Freeland heads to Washington as NAFTA hangs in balance
By Mike BlanchfieldIndustry Government Manufacturing Freeland Guajardo Lighthizer manufacturing NAFTA Pena Nieto trade Trudeau Trump
Partners working around the clock to get a deal in time for the current Congress, but time is running out.
OTTAWA—Pessimism is hovering as Foreign Affairs Minister Chrystia Freeland embarks on a two-day visit to Washington starting Tuesday, with talks to modernize the North American Free Trade Agreement hanging in the balance.
Freeland has been a fixture in the U.S. capital in recent weeks, taking part in high-level NAFTA negotiations with U.S. trade czar Robert Lighthizer and Mexican Economy Minister Ildefonso Guajardo.
Freeland’s office isn’t saying if those talks are the main purpose of her visit.
But Prime Minister Justin Trudeau has been talking by phone with U.S. President Donald Trump and Mexico’s Enrique Pena Nieto in recent days, despite dwindling hope of reaching a deal.
Time is of the essence: Canada’s latest reprieve from potentially crippling U.S. tariffs on imports of steel and aluminum expires June 1, and there are fears they could go into effect without a NAFTA deal in place.
The three countries have been working around the clock in hopes of getting a deal in time for the current iteration of the U.S. Congress, and ahead of what’s expected to be a consequential election in Mexico July 1.
Freeland’s office had no comment Monday. But NAFTA stakeholders and observers remain skeptical that she will be able to accomplish anything substantial.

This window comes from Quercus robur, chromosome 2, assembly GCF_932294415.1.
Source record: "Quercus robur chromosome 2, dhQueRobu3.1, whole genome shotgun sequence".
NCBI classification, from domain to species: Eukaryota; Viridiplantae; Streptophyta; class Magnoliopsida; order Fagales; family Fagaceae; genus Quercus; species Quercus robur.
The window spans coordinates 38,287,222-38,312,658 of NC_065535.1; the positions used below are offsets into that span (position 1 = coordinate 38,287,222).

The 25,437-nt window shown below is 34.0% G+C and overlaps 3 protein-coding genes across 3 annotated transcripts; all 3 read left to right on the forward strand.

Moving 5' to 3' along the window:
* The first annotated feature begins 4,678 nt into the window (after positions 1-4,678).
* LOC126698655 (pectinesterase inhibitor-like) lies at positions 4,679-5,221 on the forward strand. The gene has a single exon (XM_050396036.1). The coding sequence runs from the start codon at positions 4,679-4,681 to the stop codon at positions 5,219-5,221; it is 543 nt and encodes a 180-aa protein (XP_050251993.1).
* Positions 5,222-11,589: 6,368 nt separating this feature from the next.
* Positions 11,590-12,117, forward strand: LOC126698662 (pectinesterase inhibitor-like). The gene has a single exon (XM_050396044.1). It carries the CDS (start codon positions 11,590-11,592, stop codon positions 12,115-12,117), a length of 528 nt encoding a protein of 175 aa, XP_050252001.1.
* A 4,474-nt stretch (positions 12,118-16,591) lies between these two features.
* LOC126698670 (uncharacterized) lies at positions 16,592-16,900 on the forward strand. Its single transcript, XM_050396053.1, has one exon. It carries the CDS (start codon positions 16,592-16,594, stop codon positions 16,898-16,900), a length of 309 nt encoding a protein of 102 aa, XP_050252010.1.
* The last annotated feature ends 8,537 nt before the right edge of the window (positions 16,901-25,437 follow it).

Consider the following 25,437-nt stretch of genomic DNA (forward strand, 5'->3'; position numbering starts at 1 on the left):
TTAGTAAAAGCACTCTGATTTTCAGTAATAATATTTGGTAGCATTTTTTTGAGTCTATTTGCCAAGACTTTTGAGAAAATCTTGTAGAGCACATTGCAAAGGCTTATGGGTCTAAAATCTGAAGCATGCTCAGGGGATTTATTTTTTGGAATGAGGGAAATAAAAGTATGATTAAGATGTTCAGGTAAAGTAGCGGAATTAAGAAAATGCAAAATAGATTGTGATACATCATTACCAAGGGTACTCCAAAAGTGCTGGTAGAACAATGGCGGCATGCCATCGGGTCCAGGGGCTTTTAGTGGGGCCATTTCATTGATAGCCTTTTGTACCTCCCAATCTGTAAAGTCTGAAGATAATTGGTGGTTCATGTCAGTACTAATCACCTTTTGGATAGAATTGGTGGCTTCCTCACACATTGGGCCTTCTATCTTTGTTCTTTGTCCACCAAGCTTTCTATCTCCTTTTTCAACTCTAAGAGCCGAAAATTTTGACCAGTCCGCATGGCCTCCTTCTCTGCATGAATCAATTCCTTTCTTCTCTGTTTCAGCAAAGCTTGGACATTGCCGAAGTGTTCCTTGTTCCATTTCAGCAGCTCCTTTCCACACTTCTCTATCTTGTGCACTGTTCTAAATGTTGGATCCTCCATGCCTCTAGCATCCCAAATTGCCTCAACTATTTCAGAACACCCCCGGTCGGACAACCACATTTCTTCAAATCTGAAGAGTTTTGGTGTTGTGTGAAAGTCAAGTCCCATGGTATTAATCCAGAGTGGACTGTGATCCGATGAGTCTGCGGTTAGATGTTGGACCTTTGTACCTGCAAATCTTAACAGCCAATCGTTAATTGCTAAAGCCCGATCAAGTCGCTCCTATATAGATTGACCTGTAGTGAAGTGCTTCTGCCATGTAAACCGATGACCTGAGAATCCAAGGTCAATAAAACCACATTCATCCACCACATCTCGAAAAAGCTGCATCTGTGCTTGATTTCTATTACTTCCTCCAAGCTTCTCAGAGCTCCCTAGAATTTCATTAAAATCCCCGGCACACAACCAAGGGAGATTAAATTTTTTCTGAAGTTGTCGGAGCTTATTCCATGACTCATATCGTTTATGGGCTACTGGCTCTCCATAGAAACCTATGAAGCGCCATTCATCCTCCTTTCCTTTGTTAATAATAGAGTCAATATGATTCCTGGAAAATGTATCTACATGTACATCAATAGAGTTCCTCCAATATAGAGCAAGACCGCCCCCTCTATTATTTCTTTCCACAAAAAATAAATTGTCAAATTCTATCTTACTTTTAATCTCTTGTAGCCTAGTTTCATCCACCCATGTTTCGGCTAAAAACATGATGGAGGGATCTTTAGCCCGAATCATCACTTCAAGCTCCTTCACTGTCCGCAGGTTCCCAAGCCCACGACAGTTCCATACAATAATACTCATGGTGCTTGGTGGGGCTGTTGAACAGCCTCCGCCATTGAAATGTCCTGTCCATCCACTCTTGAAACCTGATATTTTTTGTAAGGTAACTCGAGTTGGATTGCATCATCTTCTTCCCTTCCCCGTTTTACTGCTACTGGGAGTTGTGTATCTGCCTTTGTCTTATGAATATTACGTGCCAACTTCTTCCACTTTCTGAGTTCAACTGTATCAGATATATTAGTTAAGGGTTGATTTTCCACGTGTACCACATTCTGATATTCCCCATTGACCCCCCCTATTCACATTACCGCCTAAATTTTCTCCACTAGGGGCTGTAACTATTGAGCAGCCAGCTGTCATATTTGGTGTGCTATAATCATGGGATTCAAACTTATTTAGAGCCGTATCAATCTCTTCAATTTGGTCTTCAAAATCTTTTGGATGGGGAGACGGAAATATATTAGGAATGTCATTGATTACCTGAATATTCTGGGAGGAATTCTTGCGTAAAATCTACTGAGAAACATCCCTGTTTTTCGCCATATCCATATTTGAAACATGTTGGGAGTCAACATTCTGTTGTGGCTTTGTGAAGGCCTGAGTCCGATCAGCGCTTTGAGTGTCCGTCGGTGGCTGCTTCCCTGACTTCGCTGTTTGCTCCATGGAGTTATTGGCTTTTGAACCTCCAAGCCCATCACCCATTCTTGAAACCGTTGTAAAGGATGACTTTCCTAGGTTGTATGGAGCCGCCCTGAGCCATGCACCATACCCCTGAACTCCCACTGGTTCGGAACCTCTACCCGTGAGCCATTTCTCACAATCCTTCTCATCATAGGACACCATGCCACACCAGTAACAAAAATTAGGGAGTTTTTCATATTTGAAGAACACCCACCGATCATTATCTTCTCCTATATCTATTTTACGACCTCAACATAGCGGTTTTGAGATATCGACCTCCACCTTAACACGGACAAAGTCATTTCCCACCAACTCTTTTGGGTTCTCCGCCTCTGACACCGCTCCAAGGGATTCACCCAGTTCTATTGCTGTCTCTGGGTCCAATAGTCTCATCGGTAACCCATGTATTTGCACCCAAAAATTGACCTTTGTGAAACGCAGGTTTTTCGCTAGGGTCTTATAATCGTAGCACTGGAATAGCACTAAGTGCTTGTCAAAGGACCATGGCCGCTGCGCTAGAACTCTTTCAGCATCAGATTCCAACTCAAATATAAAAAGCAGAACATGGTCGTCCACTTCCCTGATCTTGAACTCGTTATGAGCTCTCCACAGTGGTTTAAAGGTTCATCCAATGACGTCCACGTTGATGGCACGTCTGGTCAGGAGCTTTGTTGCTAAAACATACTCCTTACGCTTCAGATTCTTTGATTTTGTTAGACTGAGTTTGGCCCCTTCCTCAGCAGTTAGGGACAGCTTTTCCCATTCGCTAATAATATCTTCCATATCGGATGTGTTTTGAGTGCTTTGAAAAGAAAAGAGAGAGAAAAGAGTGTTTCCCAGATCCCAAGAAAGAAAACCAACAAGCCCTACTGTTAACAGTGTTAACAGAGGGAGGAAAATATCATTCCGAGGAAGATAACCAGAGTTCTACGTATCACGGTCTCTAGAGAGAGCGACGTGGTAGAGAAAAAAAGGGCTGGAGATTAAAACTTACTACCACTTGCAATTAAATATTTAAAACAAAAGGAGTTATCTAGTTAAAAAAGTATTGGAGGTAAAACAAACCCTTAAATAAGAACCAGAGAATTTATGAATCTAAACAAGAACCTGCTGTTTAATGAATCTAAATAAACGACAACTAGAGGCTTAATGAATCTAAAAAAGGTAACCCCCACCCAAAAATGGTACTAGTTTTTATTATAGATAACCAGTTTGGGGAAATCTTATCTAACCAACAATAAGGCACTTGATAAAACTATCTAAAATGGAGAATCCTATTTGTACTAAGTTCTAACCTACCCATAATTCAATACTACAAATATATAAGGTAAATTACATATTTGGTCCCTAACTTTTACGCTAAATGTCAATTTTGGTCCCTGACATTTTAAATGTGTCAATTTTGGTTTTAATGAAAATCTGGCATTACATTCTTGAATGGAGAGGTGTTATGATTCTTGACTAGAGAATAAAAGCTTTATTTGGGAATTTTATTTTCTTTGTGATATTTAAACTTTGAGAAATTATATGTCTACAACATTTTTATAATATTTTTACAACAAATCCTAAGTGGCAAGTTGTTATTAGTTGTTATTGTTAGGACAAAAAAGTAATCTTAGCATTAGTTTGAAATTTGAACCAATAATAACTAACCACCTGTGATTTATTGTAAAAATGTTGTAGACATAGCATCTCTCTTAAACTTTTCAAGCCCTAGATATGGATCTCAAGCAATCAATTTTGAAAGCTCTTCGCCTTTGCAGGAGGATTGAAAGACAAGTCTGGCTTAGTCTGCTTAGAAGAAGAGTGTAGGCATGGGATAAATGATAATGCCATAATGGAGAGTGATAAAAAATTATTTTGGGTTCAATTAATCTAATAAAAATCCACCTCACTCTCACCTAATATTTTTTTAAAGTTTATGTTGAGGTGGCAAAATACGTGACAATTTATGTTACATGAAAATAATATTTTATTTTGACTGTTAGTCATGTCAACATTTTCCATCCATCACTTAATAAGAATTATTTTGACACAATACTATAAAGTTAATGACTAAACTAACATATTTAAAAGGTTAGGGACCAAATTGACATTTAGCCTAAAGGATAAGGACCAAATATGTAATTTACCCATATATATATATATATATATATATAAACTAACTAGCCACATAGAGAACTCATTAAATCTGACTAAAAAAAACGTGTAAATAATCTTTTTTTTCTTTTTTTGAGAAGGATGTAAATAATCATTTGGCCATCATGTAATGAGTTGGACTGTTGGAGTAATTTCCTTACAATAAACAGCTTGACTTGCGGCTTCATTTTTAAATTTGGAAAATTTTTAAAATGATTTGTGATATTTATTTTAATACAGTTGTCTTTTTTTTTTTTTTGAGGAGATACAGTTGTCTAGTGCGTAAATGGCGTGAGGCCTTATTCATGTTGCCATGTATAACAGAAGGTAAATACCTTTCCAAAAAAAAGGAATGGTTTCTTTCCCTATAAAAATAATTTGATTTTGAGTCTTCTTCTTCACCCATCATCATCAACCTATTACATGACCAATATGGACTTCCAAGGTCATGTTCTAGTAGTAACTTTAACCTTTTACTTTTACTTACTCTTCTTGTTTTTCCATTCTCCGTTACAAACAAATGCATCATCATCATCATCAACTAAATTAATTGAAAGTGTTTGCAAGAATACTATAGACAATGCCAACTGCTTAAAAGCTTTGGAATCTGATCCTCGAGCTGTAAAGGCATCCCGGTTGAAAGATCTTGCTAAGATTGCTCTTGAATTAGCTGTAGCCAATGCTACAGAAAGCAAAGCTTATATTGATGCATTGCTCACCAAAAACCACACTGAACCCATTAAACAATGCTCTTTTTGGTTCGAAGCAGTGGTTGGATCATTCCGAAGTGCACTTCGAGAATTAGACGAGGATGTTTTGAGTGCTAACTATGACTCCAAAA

Jerry Dias, president of Unifor, has been a constant presence at almost every NAFTA discussion. But the head of Canada’s largest autoworkers union won’t be in Washington this time, convinced there remains “no chance” of progress by week’s end.
The rules governing autos have been a persistent thorn, with the U.S. seeking to stem the loss of manufacturing jobs to Mexico, a view Canada broadly shares. The continental content of what defines a North American-made automobile and the relatively low wages of Mexican workers have been the main sticking points.
Dan Ujczo, an American trade lawyer with Dickinson Wright PLLC, described Freeland’s latest visit as a “Hail Mary pass” that she will have much difficulty completing.
The best she could accomplish would be a deal in principle on autos, which would lead to a continuation of the current steel and aluminum exemptions, with the three countries attempting to finish the job next year, Ujczo said.
Even if the three countries somehow reached a full agreement on NAFTA this week, a deal has no chance of being ratified in the U.S. this year, he added.
Trudeau spoke with Trump on Friday about bringing the negotiations to a timely conclusion, and had a similar call with Pena Nieto a day earlier.
The prime minister also expressed his “strong concerns” regarding the U.S. threat to slap tariffs of up to 25 per cent on vehicle imports, given the integrated nature of the two countries’ auto industries, his office said.
Prior to the call, Trudeau said publicly he planned to tell Trump the move would have an “incredibly negative effect” on the American economy.
The U.S. move likely stems from the difficult efforts to rewrite NAFTA, the prime minister added.
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